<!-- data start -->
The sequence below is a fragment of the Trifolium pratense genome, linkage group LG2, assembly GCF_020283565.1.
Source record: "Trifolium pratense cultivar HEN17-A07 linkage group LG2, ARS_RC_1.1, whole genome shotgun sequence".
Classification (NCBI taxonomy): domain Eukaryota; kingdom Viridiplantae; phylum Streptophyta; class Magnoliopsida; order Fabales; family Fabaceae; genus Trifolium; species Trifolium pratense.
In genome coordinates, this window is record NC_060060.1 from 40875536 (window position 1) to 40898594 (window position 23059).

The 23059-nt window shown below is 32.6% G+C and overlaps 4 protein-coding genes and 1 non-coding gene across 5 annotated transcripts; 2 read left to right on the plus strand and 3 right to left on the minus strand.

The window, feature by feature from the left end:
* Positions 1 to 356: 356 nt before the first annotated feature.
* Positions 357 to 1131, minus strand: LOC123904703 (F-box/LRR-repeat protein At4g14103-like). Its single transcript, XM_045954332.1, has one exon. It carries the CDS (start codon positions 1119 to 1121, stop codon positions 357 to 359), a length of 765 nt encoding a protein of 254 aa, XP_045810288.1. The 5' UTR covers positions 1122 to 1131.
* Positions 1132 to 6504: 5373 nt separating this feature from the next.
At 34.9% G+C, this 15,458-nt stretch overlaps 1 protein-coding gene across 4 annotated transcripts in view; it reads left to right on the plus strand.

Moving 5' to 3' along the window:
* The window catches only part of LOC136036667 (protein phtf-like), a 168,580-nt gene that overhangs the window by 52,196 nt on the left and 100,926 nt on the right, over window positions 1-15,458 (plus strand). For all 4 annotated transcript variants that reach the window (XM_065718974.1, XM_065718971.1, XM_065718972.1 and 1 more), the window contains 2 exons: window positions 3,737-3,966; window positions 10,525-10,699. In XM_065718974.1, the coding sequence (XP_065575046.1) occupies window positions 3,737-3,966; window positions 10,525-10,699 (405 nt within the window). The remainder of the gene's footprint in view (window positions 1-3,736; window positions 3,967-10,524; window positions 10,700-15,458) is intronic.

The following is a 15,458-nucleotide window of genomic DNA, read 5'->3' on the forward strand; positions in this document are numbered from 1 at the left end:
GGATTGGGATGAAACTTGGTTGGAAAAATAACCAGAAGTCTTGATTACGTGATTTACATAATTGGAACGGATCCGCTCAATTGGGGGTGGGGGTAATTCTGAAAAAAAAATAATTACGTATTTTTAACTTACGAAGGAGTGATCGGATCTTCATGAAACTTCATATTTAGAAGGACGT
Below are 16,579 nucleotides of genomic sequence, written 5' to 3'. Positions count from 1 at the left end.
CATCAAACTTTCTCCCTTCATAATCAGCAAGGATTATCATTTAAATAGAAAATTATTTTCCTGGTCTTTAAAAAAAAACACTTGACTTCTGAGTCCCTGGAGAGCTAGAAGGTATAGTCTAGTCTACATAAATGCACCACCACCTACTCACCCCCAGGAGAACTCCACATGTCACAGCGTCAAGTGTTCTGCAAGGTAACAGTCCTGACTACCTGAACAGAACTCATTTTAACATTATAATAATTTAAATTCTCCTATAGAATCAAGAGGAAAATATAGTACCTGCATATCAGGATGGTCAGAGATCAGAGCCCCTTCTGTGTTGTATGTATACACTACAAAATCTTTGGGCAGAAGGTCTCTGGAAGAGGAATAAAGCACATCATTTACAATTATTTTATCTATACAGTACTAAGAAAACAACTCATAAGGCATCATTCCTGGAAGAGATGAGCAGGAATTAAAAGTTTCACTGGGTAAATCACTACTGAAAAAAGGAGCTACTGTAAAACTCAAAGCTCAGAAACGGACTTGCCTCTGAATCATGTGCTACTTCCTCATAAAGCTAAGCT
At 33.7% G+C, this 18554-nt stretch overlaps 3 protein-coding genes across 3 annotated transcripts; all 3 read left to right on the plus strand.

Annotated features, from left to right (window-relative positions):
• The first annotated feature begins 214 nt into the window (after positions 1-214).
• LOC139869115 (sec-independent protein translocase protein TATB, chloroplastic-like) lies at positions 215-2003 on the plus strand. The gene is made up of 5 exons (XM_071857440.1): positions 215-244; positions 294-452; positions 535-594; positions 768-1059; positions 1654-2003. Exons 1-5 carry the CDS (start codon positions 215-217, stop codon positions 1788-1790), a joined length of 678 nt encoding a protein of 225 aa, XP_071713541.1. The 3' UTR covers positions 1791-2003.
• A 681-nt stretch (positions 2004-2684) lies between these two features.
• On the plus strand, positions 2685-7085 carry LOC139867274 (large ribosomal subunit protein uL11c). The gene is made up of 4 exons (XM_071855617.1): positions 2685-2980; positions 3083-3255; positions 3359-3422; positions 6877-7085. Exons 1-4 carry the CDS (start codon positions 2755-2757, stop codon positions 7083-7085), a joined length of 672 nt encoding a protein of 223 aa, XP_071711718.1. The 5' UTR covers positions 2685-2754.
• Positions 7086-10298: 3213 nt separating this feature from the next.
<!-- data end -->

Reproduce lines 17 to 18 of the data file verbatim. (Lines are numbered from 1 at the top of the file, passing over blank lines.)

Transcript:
At 33.7% G+C, this 18554-nt stretch overlaps 3 protein-coding genes across 3 annotated transcripts; all 3 read left to right on the plus strand.

Annotated features, from left to right (window-relative positions):